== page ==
The Ministry of Defence (MoD) has announced that it will sell off a portion of its frequency holdings by 2014 in a move that could raise more significant revenues for the government.
The MoD had been expected to make the move after the Comprehensive Spending Review of 2010 confirmed the government would sell on at least 500MHz of public spectrum below 5GHz holdings.
The two bands up for grabs will be between 2.3 and 2.4GHz and between 3.4 to 3.6GHz. This could make the first band well suited to 4G services as it will sit below the soon-to-be-auction 2.6GHz coverage band.
The importance of ensuring there is enough public spectrum for the ever-growing mobile data demand was touched on by minister for defence equipment, support and technology, Philip Dunne.
"We welcome this opportunity to free up much-needed spectrum. We hope that the sale will help drive the roll-out of new generation networks and universal access to broadband, both of which are vital to the UK's prosperity," he said.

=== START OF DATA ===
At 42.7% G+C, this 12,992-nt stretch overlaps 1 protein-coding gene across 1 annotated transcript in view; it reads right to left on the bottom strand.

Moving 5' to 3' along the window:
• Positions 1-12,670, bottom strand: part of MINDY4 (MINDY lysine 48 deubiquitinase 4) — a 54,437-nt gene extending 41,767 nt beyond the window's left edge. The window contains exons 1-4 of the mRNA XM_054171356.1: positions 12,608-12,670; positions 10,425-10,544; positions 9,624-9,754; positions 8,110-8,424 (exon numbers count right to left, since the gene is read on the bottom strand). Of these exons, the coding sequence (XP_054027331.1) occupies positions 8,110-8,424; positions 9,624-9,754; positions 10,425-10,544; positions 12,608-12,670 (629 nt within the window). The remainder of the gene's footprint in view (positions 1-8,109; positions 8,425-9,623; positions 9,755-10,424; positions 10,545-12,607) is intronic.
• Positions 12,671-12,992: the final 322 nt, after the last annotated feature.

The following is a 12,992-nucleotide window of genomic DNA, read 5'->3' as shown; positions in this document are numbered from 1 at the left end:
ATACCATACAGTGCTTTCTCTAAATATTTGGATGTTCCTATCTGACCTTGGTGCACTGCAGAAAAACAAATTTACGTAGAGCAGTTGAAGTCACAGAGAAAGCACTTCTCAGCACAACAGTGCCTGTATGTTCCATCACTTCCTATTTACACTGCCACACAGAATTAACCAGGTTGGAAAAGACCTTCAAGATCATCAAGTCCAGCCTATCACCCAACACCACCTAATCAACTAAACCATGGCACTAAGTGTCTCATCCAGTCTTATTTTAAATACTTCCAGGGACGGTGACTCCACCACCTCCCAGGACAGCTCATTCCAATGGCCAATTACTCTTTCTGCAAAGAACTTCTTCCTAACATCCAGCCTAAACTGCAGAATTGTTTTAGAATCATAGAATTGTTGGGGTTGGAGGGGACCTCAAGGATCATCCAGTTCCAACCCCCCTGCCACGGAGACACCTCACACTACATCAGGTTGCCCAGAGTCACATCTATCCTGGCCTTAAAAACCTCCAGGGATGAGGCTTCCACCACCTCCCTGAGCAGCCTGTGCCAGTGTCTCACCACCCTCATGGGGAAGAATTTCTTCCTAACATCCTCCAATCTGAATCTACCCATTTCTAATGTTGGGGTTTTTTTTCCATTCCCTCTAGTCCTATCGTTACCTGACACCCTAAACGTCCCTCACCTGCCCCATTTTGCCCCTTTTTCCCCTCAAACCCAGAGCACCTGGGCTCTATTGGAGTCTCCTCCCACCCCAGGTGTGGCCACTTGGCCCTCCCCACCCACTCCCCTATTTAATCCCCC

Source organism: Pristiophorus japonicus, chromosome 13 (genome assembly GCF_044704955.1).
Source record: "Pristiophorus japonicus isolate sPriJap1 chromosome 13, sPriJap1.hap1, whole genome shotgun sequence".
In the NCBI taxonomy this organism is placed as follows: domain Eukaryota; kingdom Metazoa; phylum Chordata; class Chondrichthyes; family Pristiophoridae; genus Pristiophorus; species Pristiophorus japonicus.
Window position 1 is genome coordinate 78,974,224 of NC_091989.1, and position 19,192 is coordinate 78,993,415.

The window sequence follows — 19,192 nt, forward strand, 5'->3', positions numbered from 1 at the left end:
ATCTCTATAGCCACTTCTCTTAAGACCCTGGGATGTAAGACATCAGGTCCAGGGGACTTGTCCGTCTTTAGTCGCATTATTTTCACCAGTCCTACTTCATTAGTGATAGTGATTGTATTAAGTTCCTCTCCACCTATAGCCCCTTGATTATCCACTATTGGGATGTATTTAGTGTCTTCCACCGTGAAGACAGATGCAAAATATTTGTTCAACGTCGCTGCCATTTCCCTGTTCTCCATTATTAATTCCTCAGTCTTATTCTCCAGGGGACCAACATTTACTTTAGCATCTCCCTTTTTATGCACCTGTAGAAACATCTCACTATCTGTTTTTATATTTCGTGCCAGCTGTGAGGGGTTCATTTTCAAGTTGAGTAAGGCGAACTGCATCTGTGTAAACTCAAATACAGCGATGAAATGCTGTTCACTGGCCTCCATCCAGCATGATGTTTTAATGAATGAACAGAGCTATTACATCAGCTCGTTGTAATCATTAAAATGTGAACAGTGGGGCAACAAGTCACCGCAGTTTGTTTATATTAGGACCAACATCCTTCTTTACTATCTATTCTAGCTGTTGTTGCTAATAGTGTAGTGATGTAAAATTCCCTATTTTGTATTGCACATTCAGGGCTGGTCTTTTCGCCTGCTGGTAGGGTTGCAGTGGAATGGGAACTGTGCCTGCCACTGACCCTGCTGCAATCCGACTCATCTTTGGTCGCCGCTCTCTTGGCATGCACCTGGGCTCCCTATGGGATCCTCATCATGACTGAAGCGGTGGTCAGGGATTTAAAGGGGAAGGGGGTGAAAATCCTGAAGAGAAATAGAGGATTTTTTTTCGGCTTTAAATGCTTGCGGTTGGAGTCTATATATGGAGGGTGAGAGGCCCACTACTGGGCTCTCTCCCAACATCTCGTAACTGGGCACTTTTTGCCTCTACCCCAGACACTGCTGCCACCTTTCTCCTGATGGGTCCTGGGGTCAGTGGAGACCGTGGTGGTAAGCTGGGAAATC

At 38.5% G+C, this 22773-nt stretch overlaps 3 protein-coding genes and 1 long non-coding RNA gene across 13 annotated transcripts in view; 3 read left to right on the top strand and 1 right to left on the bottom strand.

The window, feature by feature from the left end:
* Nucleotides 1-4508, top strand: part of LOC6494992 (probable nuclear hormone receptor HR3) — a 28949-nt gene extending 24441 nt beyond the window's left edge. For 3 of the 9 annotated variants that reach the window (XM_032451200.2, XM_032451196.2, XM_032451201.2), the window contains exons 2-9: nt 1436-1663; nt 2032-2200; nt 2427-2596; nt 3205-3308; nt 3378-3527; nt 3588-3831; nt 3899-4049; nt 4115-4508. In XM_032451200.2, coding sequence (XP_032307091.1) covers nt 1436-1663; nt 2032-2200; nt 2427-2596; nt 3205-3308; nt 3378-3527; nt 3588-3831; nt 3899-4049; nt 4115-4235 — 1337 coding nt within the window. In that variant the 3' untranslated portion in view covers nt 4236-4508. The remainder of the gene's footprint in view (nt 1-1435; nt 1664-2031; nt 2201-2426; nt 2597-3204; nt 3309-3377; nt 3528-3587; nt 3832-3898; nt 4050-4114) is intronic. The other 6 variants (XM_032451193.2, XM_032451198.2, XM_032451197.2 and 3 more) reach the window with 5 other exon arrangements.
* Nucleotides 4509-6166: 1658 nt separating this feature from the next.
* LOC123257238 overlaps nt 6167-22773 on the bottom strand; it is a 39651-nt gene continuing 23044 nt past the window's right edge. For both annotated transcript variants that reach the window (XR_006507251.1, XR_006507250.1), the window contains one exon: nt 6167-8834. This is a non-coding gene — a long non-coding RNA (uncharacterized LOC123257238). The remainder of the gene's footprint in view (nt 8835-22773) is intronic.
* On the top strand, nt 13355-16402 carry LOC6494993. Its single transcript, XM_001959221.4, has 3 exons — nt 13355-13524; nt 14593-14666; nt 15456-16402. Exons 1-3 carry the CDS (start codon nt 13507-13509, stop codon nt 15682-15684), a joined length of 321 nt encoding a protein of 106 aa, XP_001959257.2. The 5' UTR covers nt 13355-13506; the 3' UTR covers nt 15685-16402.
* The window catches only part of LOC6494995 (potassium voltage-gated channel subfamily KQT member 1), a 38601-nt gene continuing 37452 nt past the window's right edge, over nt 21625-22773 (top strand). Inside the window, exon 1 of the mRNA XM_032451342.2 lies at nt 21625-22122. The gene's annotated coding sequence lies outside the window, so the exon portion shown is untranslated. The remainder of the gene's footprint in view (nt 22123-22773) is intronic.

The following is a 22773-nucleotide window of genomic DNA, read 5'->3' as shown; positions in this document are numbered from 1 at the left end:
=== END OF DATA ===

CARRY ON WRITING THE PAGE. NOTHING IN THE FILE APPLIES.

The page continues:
Preparations for the auctions will take place at the end of 2013 for the process to begin in summer of 2014. Ofcom will work to oversee any issues that could arise, such as possible interference risks and the general process to transfer the military spectrum to civil use.
While the move will see more spectrum available for the UK, it still falls short of new European Commission (EC) requirements outlined in November that member states free up another 120MHz by 2014, to take the total available to 1000MHz.
Dan Worth is the news editor for V3 having first joined the site as a reporter in November 2009. He specialises in a raft of areas including fixed and mobile telecoms, data protection, social media and government IT. Before joining V3 Dan covered communications technology, data handling and resilience in the emergency services sector on the BAPCO Journal.